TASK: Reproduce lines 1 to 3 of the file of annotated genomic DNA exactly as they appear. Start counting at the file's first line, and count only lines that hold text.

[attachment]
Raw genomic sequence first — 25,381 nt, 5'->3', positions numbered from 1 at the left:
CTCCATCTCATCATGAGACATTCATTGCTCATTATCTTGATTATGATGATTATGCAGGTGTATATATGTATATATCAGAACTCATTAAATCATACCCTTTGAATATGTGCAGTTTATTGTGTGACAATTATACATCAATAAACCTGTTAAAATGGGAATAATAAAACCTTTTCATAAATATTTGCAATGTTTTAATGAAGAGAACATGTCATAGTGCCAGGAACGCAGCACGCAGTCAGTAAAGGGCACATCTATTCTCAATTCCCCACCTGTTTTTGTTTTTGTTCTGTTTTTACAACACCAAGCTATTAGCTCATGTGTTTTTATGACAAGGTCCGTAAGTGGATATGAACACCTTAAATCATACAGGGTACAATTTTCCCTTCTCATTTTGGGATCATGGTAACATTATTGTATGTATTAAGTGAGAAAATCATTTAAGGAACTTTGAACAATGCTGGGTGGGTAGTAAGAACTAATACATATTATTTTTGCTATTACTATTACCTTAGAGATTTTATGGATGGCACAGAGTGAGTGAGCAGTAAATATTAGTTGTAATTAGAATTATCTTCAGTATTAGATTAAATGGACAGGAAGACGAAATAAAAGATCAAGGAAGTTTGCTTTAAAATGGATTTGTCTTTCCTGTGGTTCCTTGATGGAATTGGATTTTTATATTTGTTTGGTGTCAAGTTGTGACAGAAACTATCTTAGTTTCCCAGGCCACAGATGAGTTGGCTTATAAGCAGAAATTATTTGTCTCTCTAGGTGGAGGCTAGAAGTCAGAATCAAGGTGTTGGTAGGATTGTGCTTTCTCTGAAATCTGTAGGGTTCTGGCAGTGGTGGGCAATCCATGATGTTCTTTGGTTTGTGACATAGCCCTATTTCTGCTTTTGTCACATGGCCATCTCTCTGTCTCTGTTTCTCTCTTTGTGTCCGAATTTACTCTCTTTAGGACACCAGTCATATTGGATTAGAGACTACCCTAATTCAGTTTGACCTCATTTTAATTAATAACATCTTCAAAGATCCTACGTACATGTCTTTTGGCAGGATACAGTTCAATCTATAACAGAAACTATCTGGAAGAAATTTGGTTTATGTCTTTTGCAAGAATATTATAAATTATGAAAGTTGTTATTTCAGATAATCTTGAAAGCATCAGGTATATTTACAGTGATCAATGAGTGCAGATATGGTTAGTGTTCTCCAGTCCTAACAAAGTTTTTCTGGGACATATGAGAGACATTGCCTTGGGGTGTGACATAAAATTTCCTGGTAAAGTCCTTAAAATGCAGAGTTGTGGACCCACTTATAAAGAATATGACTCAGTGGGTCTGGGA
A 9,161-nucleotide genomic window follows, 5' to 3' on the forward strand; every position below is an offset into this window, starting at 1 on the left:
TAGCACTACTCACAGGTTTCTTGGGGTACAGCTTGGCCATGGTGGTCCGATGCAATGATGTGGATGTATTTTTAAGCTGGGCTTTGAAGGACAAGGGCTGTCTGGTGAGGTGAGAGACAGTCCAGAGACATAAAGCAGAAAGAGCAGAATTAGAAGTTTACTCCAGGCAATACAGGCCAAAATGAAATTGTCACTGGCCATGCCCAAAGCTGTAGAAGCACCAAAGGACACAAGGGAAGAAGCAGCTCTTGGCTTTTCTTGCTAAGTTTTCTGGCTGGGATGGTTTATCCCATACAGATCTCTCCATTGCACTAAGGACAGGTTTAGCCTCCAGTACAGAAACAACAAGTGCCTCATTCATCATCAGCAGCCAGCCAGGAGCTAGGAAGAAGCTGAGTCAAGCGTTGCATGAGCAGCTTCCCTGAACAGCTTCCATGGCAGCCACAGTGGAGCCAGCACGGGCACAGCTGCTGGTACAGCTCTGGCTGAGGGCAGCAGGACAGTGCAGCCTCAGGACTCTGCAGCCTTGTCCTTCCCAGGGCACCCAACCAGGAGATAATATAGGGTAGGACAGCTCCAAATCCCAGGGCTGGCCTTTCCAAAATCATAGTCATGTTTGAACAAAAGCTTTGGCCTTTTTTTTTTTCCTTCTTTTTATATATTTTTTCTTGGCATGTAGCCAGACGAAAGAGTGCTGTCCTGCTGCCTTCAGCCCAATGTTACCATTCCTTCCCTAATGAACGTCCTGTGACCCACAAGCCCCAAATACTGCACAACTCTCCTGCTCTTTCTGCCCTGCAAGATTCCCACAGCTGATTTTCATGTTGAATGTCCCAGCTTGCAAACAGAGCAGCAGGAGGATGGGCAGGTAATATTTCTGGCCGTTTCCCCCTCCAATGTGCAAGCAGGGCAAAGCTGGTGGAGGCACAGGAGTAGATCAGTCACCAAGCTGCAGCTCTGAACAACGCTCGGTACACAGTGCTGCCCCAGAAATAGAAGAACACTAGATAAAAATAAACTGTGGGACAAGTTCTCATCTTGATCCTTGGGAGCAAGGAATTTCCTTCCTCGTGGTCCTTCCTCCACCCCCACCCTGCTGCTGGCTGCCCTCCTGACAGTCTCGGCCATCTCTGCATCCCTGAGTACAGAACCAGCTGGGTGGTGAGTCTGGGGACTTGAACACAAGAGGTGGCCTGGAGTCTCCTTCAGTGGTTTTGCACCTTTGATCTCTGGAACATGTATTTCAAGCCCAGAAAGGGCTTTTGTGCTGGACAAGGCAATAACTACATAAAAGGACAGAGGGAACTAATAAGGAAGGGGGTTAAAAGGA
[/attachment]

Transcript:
Raw genomic sequence first — 25,381 nt, 5'->3', positions numbered from 1 at the left:
CTCCATCTCATCATGAGACATTCATTGCTCATTATCTTGATTATGATGATTATGCAGGTGTATATATGTATATATCAGAACTCATTAAATCATACCCTTTGAATATGTGCAGTTTATTGTGTGACAATTATACATCAATAAACCTGTTAAAATGGGAATAATAAAACCTTTTCATAAATATTTGCAATGTTTTAATGAAGAGAACATGTCATAGTGCCAGGAACGCAGCACGCAGTCAGTAAAGGGCACATCTATTCTCAATTCCCCACCTGTTTTTGTTTTTGTTCTGTTTTTACAACACCAAGCTATTAGCTCATGTGTTTTTATGACAAGGTCCGTAAGTGGATATGAACACCTTAAATCATACAGGGTACAATTTTCCCTTCTCATTTTGGGATCATGGTAACATTATTGTATGTATTAAGTGAGAAAATCATTTAAGGAACTTTGAACAATGCTGGGTGGGTAGTAAGAACTAATACATATTATTTTTGCTATTACTATTACCTTAGAGATTTTATGGATGGCACAGAGTGAGTGAGCAGTAAATATTAGTTGTAATTAGAATTATCTTCAGTATTAGATTAAATGGACAGGAAGACGAAATAAAAGATCAAGGAAGTTTGCTTTAAAATGGATTTGTCTTTCCTGTGGTTCCTTGATGGAATTGGATTTTTATATTTGTTTGGTGTCAAGTTGTGACAGAAACTATCTTAGTTTCCCAGGCCACAGATGAGTTGGCTTATAAGCAGAAATTATTTGTCTCTCTAGGTGGAGGCTAGAAGTCAGAATCAAGGTGTTGGTAGGATTGTGCTTTCTCTGAAATCTGTAGGGTTCTGGCAGTGGTGGGCAATCCATGATGTTCTTTGGTTTGTGACATAGCCCTATTTCTGCTTTTGTCACATGGCCATCTCTCTGTCTCTGTTTCTCTCTTTGTGTCCGAATTTACTCTCTTTAGGACACCAGTCATATTGGATTAGAGACTACCCTAATTCAGTTTGACCTCATTTTAATTAATAACATCTTCAAAGATCCTACGTACATGTCTTTTGGCAGGATACAGTTCAATCTATAACAGAAACTATCTGGAAGAAATTTGGTTTATGTCTTTTGCAAGAATATTATAAATTATGAAAGTTGTTATTTCAGATAATCTTGAAAGCATCAGGTATATTTACAGTGATCAATGAGTGCAGATATGGTTAGTGTTCTCCAGTCCTAACAAAGTTTTTCTGGGACATATGAGAGACATTGCCTTGGGGTGTGACATAAAATTTCCTGGTAAAGTCCTTAAAATGCAGAGTTGTGGACCCACTTATAAAGAATATGACTCAGTGGGTCTGGGA
A 9,161-nucleotide genomic window follows, 5' to 3' on the forward strand; every position below is an offset into this window, starting at 1 on the left: